'Silicon Code' decoded: Altech Chemicals' breakthrough to improve battery performance by 30%

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'Silicon Code' decoded: Altech Chemicals' breakthrough to improve battery performance by 30%

Altech Chemicals
Image source: Altech Chemicals Ltd


  • Altech Chemicals Ltd cracks the silicon code in the anode of lithium-ion batteries.
  • The proprietary alumina coating technology resulted in the improvement of energy capacity by 30%.
  • Industry experts are trying to infuse silicon in lithium-ion batteries, but the technology has a few shortcomings.
  • The introduction of silicon coating technology will improve energy density and battery life.
  • Altech’s R&D team to commence Phase 2 to further enhance energy capacity.

You probably heard this:

Billionaire Elon Musk has said that in the future, Tesla batteries would contain more Silicon to achieve the required step-change in battery energy density and reduced costs.

For this to be achieved, high-energy capacity metallurgical silicon needs to be introduced into anode chemistry, as silicon has 10 times the energy retention capacity than that of graphite. However, there appear to be some major technological challenges!

An Australian company, Altech Chemicals Limited (ASX:ATC|FRA:A3Y), has cracked the Silicon Code. In a significant breakthrough, the Company has reported enhanced performance of lithium-ion batteries using its proprietary technology. The Company has achieved the game-changing breakthrough and produced a lithium-ion battery with 30% more anode energy capacity than a conventional lithium-ion battery.

Latest video update on ATC’s coating technology: Watch Now

The research team at the Company’s R&D lab achieved the significant feat after an extensive series of experiments and research works at its Perth-based lab.

Altech Chemicals

Impact of adding silicon in lithium battery Source: Altech Chemicals

This breakthrough development comes at a stage when the world is shifting towards electric vehicles (EV). As per the Resources and Energy Quarterly September 2021 version, the EV market is anticipated to show a phenomenal rise in demand by 30% to nearly 25 million units annually by 2030. The report forecasts the global electric vehicle sales to grow to 5 million units mark in 2021. Moreover, an electric vehicle (EV) may use several batteries in its lifetime.

Altech’s alumina coating technology had shown immense potential, and now the latest results showcase improved energy capacity by 30%. Altech has now embarked on Phase 2 of R&D works and strives to improve the energy capacity beyond 30%.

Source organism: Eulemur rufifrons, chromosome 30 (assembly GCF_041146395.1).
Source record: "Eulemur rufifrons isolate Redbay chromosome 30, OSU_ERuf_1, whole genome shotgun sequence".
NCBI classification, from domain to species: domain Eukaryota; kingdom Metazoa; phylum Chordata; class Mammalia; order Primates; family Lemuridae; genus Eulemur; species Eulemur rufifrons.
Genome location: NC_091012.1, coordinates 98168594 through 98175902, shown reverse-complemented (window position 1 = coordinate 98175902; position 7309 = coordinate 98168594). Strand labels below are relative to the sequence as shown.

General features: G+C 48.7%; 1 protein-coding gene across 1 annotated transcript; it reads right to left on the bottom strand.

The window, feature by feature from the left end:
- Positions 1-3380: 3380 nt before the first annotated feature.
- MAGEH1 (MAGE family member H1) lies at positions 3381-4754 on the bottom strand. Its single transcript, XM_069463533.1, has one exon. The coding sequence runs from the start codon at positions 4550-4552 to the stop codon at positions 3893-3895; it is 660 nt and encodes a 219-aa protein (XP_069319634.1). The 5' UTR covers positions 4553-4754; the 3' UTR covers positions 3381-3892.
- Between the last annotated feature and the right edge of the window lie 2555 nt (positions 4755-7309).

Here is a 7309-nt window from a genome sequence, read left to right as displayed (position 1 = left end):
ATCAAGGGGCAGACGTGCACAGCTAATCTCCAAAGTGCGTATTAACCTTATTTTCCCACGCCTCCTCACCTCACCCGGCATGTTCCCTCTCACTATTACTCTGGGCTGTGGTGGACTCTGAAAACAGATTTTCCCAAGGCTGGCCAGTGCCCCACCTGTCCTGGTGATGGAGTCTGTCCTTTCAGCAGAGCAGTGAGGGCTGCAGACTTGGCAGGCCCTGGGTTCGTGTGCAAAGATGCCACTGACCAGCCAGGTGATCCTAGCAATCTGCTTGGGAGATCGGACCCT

The battery industry faces two critical challenges:

Altech Chemicals

Image source: Company update, 30 July 2021

Altech’s R&D team, headed by Dr Jingyuan Liu, finally resolved first-cycle loss and swelling problems. The research team worked on high purity alumina (HPA) coating technology on the battery anode materials.

Altech Chemicals

The half-cell battery tests of alumina-coated silicon incorporated in graphite anodes resulted in a 30% increase in energy capacity compared to a normal lithium-ion battery. The averaged energy retention capacity of Altech’s lithium-ion battery anode material stood around 430 mAh/g against a normal lithium-ion battery anode with ~330 mAh/g. The silicon and graphite samples were procured from Altech’s partners Ferroglobe Group and SGL Carbon.

Altech Chemicals

R&D work in progress Source: Altech Chemicals

Mr Iggy Tan, the Managing Director of Altech Chemicals, reacting to the breakthrough results stated that even Tesla planned to enhance the amount of silicon in lithium batteries to upgrade energy density and battery life. It is truly remarkable that Altech has achieved the significant milestone.

“A 30% higher energy capacity lithium-ion battery will mean significant cost benefits to the battery and electric vehicle industries around the world. Phase 2 of our research and development work will see the Company strive beyond the 30% energy increase. The Company has already commenced a prefeasibility study for construction of 10,000tpa battery materials plant in Saxony, Germany, to service the burgeoning European lithium-ion battery market” Mr. Tan concluded.


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